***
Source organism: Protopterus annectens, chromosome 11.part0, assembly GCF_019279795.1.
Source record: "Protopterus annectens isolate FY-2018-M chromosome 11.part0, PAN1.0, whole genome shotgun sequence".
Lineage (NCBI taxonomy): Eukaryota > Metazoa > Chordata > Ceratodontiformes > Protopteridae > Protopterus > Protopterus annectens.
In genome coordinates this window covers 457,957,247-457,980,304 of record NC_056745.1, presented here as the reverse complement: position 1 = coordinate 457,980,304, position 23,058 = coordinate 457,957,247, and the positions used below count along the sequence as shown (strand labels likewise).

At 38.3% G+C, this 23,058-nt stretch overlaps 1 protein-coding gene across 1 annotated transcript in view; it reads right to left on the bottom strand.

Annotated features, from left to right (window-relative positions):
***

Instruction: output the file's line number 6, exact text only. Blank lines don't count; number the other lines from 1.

Annotated features, from left to right (window-relative positions):